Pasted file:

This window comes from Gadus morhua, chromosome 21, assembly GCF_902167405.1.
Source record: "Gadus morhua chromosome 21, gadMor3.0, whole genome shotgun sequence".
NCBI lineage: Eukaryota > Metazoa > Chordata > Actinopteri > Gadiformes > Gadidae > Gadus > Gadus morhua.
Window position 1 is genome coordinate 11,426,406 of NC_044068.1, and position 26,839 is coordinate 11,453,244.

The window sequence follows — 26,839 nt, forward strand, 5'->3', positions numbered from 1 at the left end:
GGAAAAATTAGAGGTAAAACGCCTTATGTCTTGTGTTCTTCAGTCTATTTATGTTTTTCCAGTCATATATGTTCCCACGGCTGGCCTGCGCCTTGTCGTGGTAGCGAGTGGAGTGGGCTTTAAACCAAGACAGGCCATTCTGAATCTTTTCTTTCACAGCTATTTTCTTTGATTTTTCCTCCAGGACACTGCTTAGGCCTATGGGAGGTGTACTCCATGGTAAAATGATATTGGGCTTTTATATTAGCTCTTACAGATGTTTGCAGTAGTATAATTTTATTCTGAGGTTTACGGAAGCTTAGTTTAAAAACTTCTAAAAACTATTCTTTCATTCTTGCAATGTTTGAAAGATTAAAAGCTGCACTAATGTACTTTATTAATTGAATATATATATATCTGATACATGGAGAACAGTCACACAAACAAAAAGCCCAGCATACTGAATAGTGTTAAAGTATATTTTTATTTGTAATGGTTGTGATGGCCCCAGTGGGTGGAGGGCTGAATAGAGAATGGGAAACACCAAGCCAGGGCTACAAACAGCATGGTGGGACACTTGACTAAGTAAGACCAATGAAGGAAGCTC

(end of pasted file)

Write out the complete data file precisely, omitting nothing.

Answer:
This window comes from Gadus morhua, chromosome 21, assembly GCF_902167405.1.
Source record: "Gadus morhua chromosome 21, gadMor3.0, whole genome shotgun sequence".
NCBI lineage: Eukaryota > Metazoa > Chordata > Actinopteri > Gadiformes > Gadidae > Gadus > Gadus morhua.
Window position 1 is genome coordinate 11,426,406 of NC_044068.1, and position 26,839 is coordinate 11,453,244.

The window sequence follows — 26,839 nt, forward strand, 5'->3', positions numbered from 1 at the left end:
GGAAAAATTAGAGGTAAAACGCCTTATGTCTTGTGTTCTTCAGTCTATTTATGTTTTTCCAGTCATATATGTTCCCACGGCTGGCCTGCGCCTTGTCGTGGTAGCGAGTGGAGTGGGCTTTAAACCAAGACAGGCCATTCTGAATCTTTTCTTTCACAGCTATTTTCTTTGATTTTTCCTCCAGGACACTGCTTAGGCCTATGGGAGGTGTACTCCATGGTAAAATGATATTGGGCTTTTATATTAGCTCTTACAGATGTTTGCAGTAGTATAATTTTATTCTGAGGTTTACGGAAGCTTAGTTTAAAAACTTCTAAAAACTATTCTTTCATTCTTGCAATGTTTGAAAGATTAAAAGCTGCACTAATGTACTTTATTAATTGAATATATATATATCTGATACATGGAGAACAGTCACACAAACAAAAAGCCCAGCATACTGAATAGTGTTAAAGTATATTTTTATTTGTAATGGTTGTGATGGCCCCAGTGGGTGGAGGGCTGAATAGAGAATGGGAAACACCAAGCCAGGGCTACAAACAGCATGGTGGGACACTTGACTAAGTAAGACCAATGAAGGAAGCTC